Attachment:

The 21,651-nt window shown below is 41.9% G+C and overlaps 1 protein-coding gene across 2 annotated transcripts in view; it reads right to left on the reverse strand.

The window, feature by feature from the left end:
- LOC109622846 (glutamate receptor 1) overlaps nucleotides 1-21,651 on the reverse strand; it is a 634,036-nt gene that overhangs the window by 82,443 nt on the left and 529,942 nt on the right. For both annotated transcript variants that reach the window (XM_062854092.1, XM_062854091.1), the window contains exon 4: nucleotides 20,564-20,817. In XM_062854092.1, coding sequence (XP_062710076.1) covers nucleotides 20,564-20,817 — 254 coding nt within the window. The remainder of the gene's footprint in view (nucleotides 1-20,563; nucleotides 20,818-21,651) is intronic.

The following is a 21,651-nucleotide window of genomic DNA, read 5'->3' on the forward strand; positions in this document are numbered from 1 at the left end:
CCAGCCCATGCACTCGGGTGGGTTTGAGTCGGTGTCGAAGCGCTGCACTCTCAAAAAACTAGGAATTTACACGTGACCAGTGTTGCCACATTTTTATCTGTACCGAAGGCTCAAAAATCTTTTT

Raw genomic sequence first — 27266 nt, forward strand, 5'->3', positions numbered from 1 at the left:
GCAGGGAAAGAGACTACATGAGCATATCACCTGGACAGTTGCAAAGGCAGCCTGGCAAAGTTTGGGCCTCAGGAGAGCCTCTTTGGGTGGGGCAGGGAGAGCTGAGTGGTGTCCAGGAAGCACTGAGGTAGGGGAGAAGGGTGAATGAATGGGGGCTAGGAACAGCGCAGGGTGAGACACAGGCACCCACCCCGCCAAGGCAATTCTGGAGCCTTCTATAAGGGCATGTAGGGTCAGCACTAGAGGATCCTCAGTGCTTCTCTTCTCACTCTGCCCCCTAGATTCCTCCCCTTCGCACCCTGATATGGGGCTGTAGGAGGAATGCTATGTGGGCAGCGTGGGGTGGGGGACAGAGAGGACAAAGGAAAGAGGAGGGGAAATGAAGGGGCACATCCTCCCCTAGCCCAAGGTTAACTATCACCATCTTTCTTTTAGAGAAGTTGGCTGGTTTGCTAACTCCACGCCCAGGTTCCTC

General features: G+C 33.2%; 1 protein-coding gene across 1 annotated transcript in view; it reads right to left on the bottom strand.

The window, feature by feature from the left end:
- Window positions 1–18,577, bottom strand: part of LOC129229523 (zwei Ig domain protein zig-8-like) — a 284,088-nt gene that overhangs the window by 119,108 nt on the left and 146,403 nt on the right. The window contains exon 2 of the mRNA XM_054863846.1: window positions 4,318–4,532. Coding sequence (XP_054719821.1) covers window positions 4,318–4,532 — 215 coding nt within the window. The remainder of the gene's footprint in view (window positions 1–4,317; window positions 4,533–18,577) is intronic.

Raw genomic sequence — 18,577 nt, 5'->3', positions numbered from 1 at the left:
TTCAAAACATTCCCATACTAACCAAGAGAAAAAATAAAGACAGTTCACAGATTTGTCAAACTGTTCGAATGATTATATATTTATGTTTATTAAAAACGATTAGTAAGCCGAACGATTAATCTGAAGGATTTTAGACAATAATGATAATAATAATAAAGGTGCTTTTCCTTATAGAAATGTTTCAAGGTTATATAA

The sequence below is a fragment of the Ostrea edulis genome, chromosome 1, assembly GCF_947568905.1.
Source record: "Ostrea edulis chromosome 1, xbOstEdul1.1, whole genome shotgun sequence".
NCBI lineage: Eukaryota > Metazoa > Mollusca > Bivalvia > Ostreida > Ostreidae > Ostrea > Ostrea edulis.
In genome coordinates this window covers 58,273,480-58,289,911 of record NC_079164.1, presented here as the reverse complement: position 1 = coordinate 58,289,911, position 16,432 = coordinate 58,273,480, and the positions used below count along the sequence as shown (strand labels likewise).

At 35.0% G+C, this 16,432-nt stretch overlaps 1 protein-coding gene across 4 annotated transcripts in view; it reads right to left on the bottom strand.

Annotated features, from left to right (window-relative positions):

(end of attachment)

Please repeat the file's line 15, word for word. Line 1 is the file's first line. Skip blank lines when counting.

NCBI lineage: Eukaryota > Metazoa > Mollusca > Bivalvia > Ostreida > Ostreidae > Ostrea > Ostrea edulis.